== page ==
Background and aims The DSM-5 includes criteria for diagnosing Internet gaming disorder (IGD) that are adapted from substance abuse and widely used in research and clinical contexts, although evidence supporting their validity remains scarce. This study compared online gamers who do or do not endorse IGD criteria regarding self-control-related abilities (impulsivity, inhibitory control, and decision-making), considered the hallmarks of addictive behaviors. Method A double approach was adopted to distinguish pathological from recreational gamers: The first is the classic DSM-5 approach (≥5 criteria required to endorse the IGD diagnosis), and the second consists in using latent class analysis (LCA) for IGD criteria to distinguish gamers’ subgroups. We computed comparisons separately for each approach. Ninety-seven volunteer gamers from the community were recruited. Self-reported questionnaires were used to measure demographic- and game-related characteristics, problematic online gaming (with the Problematic Online Gaming Questionnaire), impulsivity (with the UPPS-P Impulsive Behavior Scale), and depression (with the Beck Depression Inventory-II). Experimental tasks were used to measure inhibitory control (Hybrid-Stop Task) and decision-making abilities (Game of Dice Task). Results Thirty-two participants met IGD criteria (33% of the sample), whereas LCA identified two groups of gamers [pathological (35%) and recreational]. Comparisons that used both approaches (DSM-5 and LCA) failed to identify significant differences regarding all constructs except for variables related to actual or problematic gaming behaviors. Discussion The validity of IGD criteria is questioned, mostly with respect to their relevance in distinguishing high engagement from pathological involvement in video games.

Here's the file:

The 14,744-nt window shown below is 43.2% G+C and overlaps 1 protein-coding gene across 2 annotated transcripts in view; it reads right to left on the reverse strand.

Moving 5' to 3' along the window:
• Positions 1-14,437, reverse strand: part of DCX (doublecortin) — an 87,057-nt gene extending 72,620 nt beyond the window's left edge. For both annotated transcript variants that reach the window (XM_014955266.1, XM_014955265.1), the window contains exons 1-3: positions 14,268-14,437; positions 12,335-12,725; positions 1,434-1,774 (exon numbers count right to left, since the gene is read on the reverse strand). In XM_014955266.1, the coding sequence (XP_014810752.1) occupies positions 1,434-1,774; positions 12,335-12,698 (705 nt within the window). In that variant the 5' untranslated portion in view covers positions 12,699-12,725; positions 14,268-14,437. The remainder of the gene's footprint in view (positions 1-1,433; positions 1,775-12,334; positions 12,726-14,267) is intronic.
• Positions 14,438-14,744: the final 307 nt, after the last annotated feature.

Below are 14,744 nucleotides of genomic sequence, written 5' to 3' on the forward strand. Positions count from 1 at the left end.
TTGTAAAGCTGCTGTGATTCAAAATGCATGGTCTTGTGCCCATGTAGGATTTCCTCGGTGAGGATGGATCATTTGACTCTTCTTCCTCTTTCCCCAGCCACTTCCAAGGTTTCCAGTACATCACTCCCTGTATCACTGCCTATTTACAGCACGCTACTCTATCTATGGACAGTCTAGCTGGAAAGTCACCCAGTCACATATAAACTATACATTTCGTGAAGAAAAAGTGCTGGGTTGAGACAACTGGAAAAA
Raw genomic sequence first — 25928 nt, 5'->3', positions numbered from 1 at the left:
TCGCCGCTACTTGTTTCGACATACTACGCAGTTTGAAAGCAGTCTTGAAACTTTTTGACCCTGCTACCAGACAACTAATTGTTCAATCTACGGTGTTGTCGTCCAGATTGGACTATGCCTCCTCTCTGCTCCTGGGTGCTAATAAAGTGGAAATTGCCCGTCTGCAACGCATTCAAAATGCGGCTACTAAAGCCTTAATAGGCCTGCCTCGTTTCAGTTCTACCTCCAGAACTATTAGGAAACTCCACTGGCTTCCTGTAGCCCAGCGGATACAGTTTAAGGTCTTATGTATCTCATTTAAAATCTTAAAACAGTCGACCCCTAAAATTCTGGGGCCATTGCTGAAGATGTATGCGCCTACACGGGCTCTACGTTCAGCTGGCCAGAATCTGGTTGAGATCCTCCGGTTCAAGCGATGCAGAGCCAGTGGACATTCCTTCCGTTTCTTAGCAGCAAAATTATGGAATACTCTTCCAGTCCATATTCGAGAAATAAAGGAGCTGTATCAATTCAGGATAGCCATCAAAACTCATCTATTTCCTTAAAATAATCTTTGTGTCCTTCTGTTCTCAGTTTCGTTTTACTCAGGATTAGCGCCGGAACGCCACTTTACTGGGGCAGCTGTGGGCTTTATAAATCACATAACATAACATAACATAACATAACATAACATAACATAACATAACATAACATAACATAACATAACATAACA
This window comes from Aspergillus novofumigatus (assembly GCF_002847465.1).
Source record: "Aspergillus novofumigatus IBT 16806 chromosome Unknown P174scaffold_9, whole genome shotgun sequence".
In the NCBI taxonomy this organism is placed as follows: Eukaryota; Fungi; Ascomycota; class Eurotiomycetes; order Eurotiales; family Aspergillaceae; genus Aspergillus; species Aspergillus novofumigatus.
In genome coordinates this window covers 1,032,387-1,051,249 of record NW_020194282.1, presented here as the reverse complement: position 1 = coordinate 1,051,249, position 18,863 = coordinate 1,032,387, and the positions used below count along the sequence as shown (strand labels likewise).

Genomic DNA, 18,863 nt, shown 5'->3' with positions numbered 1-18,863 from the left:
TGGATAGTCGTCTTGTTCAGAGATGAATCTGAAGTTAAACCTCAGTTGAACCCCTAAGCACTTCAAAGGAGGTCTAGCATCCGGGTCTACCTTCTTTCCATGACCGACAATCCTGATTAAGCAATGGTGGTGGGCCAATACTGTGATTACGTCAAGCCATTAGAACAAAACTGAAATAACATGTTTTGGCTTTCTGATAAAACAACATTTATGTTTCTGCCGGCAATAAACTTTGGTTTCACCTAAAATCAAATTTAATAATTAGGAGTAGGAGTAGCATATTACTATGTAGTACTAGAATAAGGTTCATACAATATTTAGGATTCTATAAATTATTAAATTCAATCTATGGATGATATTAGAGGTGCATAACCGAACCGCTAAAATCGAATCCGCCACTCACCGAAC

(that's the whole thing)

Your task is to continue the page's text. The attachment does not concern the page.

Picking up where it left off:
In this Master Thesis, we have analytically derived and numerically implemented three estimators of the Prediction Divergence Criterion (Avella-Medina et al., working paper) for Model Selection within the logistic regression framework. After the validation of these estimators by means of simulations, we have performed Model Selection both when the order of the variables was known in advance and when the order was correct but decided by an already existing algorithm, namely the binary lasso (Friedman et al., 2010). Finally we have produced evidences of the good performance of two of these estimators, one derived from the L2 norm error measure and the other from the binomial deviance, respectively in highly and moderately correlated settings. They have been proven better, to the extension of the simulation study, than the defaults methods, based on 10-fold Cross Validation, currently available in the glmnet(Friedman et al., 2017) R package.